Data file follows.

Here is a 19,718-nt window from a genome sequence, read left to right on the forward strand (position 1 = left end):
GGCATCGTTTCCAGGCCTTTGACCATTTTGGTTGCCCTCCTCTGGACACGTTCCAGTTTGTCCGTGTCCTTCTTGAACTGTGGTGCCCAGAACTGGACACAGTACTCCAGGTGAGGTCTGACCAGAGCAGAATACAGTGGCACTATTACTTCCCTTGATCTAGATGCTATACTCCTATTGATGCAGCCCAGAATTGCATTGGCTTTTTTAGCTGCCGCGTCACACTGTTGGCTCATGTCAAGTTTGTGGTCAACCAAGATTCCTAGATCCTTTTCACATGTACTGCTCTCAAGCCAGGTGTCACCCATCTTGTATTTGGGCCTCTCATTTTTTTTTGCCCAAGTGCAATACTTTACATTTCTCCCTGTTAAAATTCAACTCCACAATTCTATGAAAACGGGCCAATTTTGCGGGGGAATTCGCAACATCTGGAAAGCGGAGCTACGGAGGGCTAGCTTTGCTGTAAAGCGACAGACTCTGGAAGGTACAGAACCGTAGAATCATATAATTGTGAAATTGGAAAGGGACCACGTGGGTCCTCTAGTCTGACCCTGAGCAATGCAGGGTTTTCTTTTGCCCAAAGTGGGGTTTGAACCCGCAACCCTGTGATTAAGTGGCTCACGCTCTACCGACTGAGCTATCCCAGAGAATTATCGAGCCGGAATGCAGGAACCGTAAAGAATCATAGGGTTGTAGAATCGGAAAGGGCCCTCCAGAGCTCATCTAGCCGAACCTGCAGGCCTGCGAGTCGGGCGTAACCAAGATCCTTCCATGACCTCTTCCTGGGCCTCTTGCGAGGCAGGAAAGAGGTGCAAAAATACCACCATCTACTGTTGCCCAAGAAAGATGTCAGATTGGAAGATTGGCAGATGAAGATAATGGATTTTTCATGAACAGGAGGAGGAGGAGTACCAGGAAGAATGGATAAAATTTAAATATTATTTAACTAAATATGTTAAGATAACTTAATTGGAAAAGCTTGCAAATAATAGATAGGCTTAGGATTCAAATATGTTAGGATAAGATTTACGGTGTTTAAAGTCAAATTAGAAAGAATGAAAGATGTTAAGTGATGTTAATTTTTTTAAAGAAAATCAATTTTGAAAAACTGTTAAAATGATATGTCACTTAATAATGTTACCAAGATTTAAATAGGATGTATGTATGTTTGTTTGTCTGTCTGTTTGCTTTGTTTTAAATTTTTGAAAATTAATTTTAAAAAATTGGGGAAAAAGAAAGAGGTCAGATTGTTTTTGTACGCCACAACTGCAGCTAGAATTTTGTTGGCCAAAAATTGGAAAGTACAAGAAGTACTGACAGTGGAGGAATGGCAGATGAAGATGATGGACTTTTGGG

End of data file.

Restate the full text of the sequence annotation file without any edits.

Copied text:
Here is a 19,718-nt window from a genome sequence, read left to right on the forward strand (position 1 = left end):
GGCATCGTTTCCAGGCCTTTGACCATTTTGGTTGCCCTCCTCTGGACACGTTCCAGTTTGTCCGTGTCCTTCTTGAACTGTGGTGCCCAGAACTGGACACAGTACTCCAGGTGAGGTCTGACCAGAGCAGAATACAGTGGCACTATTACTTCCCTTGATCTAGATGCTATACTCCTATTGATGCAGCCCAGAATTGCATTGGCTTTTTTAGCTGCCGCGTCACACTGTTGGCTCATGTCAAGTTTGTGGTCAACCAAGATTCCTAGATCCTTTTCACATGTACTGCTCTCAAGCCAGGTGTCACCCATCTTGTATTTGGGCCTCTCATTTTTTTTTGCCCAAGTGCAATACTTTACATTTCTCCCTGTTAAAATTCAACTCCACAATTCTATGAAAACGGGCCAATTTTGCGGGGGAATTCGCAACATCTGGAAAGCGGAGCTACGGAGGGCTAGCTTTGCTGTAAAGCGACAGACTCTGGAAGGTACAGAACCGTAGAATCATATAATTGTGAAATTGGAAAGGGACCACGTGGGTCCTCTAGTCTGACCCTGAGCAATGCAGGGTTTTCTTTTGCCCAAAGTGGGGTTTGAACCCGCAACCCTGTGATTAAGTGGCTCACGCTCTACCGACTGAGCTATCCCAGAGAATTATCGAGCCGGAATGCAGGAACCGTAAAGAATCATAGGGTTGTAGAATCGGAAAGGGCCCTCCAGAGCTCATCTAGCCGAACCTGCAGGCCTGCGAGTCGGGCGTAACCAAGATCCTTCCATGACCTCTTCCTGGGCCTCTTGCGAGGCAGGAAAGAGGTGCAAAAATACCACCATCTACTGTTGCCCAAGAAAGATGTCAGATTGGAAGATTGGCAGATGAAGATAATGGATTTTTCATGAACAGGAGGAGGAGGAGTACCAGGAAGAATGGATAAAATTTAAATATTATTTAACTAAATATGTTAAGATAACTTAATTGGAAAAGCTTGCAAATAATAGATAGGCTTAGGATTCAAATATGTTAGGATAAGATTTACGGTGTTTAAAGTCAAATTAGAAAGAATGAAAGATGTTAAGTGATGTTAATTTTTTTAAAGAAAATCAATTTTGAAAAACTGTTAAAATGATATGTCACTTAATAATGTTACCAAGATTTAAATAGGATGTATGTATGTTTGTTTGTCTGTCTGTTTGCTTTGTTTTAAATTTTTGAAAATTAATTTTAAAAAATTGGGGAAAAAGAAAGAGGTCAGATTGTTTTTGTACGCCACAACTGCAGCTAGAATTTTGTTGGCCAAAAATTGGAAAGTACAAGAAGTACTGACAGTGGAGGAATGGCAGATGAAGATGATGGACTTTTGGG